Of course, then things get to what everybody came here for: the action. Things are as solid as ever with all the mayhem on the map as you run from one objective to the next destroying everyone and everything that gets in your way. Controls are responsive with a simple “light / medium / special attack / jump” scheme for the face buttons with some well used touch controls for default actions.

As you fight, two separate bars are filled up along with your killcount that allow access to two unique abilities, both of which are activated by using the front touch screen. One unleashes a powerful attack which is then accompanied by a different touch screen effect, and the other instantly captures an area on the map.

The first ability requires touching two fingers on either side of the screen (left and right) while the other just requires a single touch. The system never had any issues detecting what I was wanting to do and both of these have come up for me on-command with 100% reliability. If only this use of the touchscreen had been as far as Dynasty Warriors NEXT went I feel like things would have been a lot smoother overall.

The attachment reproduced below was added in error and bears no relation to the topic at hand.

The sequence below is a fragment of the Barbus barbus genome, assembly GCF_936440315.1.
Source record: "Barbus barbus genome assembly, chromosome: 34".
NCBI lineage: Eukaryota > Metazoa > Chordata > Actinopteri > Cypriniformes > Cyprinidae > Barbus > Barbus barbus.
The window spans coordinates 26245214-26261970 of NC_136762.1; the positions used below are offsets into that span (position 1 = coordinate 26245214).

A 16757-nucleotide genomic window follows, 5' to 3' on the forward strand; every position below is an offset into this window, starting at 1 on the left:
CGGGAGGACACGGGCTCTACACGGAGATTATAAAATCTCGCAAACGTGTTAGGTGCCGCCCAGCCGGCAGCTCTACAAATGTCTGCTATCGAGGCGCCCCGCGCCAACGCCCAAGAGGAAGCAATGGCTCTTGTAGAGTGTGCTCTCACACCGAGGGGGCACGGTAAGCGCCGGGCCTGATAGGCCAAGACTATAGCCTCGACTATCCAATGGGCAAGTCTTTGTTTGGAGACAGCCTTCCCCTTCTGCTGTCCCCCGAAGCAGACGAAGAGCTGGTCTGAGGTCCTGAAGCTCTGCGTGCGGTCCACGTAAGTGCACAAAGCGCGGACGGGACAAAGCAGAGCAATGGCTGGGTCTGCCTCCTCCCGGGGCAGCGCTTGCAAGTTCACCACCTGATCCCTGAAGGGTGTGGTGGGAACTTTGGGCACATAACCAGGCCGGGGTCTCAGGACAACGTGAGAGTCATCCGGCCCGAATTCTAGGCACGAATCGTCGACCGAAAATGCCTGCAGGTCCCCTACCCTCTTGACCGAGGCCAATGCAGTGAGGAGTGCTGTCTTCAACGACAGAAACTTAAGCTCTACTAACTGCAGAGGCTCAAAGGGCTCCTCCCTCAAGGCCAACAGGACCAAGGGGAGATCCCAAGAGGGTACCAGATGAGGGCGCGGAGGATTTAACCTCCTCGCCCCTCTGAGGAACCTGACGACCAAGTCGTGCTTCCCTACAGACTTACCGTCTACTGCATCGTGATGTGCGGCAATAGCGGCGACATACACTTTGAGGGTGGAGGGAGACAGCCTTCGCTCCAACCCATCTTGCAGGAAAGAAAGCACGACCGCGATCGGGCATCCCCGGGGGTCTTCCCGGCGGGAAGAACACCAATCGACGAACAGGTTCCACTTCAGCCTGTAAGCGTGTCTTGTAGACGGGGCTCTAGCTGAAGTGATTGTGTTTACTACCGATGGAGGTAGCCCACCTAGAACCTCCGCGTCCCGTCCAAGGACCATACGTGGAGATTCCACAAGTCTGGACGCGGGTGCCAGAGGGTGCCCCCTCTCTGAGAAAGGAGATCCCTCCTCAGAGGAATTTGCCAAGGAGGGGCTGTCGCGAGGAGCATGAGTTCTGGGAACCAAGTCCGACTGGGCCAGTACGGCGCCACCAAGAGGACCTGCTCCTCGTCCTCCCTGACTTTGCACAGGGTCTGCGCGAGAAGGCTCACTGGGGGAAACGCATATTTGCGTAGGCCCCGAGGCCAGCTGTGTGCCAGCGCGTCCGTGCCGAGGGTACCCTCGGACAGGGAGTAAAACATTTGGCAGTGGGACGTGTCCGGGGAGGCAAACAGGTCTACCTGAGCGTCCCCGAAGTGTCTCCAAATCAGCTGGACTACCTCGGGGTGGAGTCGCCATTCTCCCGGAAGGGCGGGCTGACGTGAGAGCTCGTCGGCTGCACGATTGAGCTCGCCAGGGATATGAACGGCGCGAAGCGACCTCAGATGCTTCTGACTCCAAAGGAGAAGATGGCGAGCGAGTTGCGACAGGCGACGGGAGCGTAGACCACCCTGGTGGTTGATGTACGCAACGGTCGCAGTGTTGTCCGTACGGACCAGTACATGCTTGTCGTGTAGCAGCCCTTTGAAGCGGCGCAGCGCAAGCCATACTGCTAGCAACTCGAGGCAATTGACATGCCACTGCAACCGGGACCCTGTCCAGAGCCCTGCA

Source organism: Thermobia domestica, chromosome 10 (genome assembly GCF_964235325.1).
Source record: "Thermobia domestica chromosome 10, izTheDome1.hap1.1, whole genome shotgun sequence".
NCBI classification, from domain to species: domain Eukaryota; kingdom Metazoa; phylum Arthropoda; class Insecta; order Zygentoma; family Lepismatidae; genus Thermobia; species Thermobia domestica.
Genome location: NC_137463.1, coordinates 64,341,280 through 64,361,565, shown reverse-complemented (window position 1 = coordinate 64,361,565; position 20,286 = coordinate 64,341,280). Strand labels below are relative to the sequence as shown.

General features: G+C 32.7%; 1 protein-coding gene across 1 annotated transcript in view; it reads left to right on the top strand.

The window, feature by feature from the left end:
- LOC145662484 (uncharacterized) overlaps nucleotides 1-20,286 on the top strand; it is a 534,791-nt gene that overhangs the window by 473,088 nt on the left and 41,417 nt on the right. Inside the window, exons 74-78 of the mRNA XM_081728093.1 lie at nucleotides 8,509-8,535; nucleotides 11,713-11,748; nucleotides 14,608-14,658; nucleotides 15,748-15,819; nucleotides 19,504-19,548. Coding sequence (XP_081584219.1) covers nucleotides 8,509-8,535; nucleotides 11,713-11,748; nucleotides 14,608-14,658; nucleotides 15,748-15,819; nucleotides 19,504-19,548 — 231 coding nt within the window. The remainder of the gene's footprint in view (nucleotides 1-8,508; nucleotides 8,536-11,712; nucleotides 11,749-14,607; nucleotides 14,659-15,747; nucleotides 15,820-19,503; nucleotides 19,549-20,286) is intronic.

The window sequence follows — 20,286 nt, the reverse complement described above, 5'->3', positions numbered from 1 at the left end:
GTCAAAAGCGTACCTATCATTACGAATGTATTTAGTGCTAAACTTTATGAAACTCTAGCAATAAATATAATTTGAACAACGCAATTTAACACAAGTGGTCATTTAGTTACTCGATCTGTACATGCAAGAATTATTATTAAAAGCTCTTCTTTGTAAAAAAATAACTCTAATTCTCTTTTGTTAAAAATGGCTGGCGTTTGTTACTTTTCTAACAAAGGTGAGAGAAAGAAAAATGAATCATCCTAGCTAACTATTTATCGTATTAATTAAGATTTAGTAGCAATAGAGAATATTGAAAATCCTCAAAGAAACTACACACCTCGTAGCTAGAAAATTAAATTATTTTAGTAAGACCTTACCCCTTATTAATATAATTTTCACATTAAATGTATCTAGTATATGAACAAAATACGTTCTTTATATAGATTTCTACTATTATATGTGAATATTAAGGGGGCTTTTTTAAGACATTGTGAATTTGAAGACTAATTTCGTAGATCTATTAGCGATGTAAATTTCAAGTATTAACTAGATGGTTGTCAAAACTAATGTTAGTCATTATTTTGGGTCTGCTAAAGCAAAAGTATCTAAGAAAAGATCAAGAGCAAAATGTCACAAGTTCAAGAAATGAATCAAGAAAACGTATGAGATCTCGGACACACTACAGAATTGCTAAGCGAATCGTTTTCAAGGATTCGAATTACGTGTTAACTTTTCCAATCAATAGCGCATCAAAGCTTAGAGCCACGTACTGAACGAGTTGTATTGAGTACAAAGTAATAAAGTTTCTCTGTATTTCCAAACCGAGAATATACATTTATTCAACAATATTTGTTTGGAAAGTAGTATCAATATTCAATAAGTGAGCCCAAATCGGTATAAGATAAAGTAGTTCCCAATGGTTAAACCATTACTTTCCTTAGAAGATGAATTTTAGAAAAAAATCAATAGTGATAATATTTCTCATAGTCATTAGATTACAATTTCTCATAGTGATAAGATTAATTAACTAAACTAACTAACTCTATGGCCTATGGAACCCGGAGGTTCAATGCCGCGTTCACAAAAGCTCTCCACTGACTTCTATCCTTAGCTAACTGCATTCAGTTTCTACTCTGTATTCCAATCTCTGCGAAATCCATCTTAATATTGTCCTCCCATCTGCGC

Review: Dynasty Warriors NEXT

Throughout the game a variety of uses for the unique features of the Vita come up that range from unwieldy to downright awkward, ranging from tapping or slashing the front screen, shaking the system, tilting it side to side, or tapping the back touch area. While these all work very well and are an interesting use of the system’s mechanics, they become old very quick and simply feel out of place. Had they been added as a mini-game on the side (and some are) they wouldn’t be as bad, but as it stands the game interrupts the action to play what feels like a cheap mobile game.

Thankfully most of them have an alternate way to perform the action using a variety of buttons. There’s a driving mini-game in the campaign on horseback which asks you to tilt the Vita side to side to steer, or simply use the analog nub. It was a pretty easy choice deciding which one to go with.

Review: Dynasty Warriors NEXT